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Revamped Economic Forums Provide Even More Perspectives

Saturday, April 1, 2006

The more you know, the better off you-and your bank-are. McCall Wilson, president of the Bank of Fayette County in Moscow, Tenn., practically lives by those words. An avid bookworm, the CPA-turned-banker takes every opportunity he can to learn-especially from the Federal Reserve.

"When I attended last year's Fed Economic Forum in Memphis, I sat and talked with people I normally would never come into contact with," he says. "The forum was packed; we heard valuable information from very smart sources across a number of sectors that you'd probably have to pay a consultant to get."

Wilson is one of many bankers who participate in the Fed's newly revamped Economic Forums, formerly labeled District Dialogues. For three decades, the Eighth District has conducted forum-style meetings and lunches with bankers throughout the seven-state area. Originally, the dialogues were vehicles for the Fed to stay in touch with bankers out in the district concerning, among other things, matters of Fed financial services.

While those dialogues and lunches were mutually beneficial to the Fed and bankers alike, the Fed decided to revamp the program by changing the format, adding business and community leaders and academics to the mix, giving it a new name—the Economic Forum—and altering the focus.

"Our primary goal continues to be gleaning as much anecdotal information as possible to form a more complete picture of the District's economy," says Joel James, Banking Relations officer at the St. Louis Fed.

"The anecdotal information is valuable and helps us, including St. Louis Fed President Bill Poole, deepen our understanding of what's going on throughout the District. The forums also help us create and maintain relationships between the Fed and its branches and our customers." (See the Feditorial for First Vice President Dave Sapenaro's thoughts on the Economic Forums' role in the Fed's Branching Out efforts.)

New features include:

  • pre-forum survey on each participant's views on regional economic conditions and opinions;
  • roundtable discussions at each table during dinner, by a Fed employee or a volunteer;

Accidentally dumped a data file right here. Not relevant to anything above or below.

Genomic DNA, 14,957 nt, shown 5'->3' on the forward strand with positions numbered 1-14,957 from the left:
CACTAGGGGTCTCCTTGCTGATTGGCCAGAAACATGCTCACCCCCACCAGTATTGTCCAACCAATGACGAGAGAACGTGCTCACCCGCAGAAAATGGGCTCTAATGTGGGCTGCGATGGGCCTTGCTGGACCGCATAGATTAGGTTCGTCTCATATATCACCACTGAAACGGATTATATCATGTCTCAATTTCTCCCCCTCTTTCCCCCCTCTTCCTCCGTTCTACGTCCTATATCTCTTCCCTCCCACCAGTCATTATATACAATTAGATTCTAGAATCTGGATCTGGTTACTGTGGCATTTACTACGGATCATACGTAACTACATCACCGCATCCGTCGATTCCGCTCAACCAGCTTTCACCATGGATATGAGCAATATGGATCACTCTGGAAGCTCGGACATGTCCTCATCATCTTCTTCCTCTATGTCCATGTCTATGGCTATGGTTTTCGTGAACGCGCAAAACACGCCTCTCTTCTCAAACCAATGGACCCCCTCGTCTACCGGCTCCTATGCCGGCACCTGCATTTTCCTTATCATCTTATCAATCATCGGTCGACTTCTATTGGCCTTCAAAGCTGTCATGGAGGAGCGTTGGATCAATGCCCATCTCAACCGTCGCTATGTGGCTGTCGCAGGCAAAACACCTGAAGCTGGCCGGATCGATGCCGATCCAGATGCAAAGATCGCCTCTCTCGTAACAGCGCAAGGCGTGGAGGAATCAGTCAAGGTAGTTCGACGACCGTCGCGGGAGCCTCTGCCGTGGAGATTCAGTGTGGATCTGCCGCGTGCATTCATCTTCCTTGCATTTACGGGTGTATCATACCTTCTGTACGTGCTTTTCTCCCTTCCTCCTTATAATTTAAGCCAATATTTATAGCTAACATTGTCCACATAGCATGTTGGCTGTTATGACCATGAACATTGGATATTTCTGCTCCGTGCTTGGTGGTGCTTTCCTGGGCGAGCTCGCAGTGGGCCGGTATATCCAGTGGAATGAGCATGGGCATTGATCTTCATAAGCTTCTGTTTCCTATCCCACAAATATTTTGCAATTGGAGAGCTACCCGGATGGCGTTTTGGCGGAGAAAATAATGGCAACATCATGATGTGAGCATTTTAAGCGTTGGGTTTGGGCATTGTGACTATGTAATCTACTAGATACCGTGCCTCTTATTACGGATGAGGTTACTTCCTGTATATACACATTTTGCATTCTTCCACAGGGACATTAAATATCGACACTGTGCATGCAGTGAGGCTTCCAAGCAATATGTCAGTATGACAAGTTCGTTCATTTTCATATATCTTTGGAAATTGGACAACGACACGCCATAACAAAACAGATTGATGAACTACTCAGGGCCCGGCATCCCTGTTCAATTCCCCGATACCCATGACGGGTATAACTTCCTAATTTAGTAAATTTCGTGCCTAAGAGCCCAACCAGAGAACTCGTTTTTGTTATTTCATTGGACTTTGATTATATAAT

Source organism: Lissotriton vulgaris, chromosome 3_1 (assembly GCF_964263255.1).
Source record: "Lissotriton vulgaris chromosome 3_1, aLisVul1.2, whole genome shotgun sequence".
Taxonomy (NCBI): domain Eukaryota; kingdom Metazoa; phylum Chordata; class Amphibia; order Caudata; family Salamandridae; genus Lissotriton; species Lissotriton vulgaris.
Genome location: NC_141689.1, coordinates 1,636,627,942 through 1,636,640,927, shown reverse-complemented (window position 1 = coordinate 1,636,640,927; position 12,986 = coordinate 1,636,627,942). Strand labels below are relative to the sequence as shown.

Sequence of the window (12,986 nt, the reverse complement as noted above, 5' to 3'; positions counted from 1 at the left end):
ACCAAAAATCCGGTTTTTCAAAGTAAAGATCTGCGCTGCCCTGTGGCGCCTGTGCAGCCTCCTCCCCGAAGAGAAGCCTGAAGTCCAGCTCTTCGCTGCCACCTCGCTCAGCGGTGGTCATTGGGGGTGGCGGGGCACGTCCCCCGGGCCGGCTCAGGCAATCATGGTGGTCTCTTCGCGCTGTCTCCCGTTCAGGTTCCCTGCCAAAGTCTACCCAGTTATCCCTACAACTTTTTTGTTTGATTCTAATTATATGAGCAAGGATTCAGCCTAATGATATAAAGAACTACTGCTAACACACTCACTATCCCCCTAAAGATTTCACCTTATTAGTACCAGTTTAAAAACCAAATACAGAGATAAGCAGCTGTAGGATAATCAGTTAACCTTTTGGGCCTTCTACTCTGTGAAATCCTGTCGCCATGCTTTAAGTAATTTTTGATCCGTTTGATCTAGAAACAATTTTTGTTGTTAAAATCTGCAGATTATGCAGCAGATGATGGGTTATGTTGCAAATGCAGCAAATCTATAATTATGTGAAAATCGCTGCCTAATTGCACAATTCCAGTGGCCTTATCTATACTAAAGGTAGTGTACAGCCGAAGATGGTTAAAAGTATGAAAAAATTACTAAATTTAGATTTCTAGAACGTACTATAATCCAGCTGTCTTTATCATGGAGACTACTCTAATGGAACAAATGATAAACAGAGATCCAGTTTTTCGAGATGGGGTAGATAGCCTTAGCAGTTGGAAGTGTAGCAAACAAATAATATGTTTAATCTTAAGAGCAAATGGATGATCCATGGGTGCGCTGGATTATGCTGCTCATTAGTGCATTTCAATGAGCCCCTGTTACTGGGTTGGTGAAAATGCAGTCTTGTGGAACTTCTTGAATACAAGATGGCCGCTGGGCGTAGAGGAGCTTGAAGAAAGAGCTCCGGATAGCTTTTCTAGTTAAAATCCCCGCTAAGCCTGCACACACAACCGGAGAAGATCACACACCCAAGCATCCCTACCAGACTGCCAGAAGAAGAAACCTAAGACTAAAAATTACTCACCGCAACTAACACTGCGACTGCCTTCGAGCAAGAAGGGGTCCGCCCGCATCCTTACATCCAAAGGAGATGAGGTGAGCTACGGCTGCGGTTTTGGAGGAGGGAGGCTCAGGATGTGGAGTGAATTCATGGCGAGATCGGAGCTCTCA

• compilation of each table's discussions; and
  • a meeting summary by Bill Poole.

To date, participant feedback from last year's events in Louisville, Little Rock, Memphis and Quincy, Ill., indicates that the new format is giving bankers and business leaders a helpful and unique perspective of their regions. Among recent participants is Carlton Davis, president of Warren Bank & Trust in southern Arkansas, who attended last year's Economic Forum in Little Rock, as well as several of the old District Dialogues. The exchange of information with his peers from other parts of the state is what he likes best.

"For example, last year we got to hear from bankers and businesspersons about the condition of the housing market in northwest Arkansas-which has no resemblance to our market in the southern part of the state, but it was useful to see how they were dealing with commercial loans, something we're wanting to do more of," he says.

"We'd have to go upstate and talk to them ourselves, where they understandably might not be willing to share such information with their competitors," Davis says. "But when you're talking to the Fed in that setting, you have a tendency to open up more."

James explains that the forums are a "safe" place to talk. "Because they aren't public or media events, the forums are conducive to more open discussion, and participants aren't so fearful that they're giving away valuable information to their competition."

The first 2006 Economic Forum is scheduled for March 14 in Bowling Green, Ky. Contact James at (314) 444-8963, or 1-800-333-0810, ext. 44-8963 for more information on this and future forums.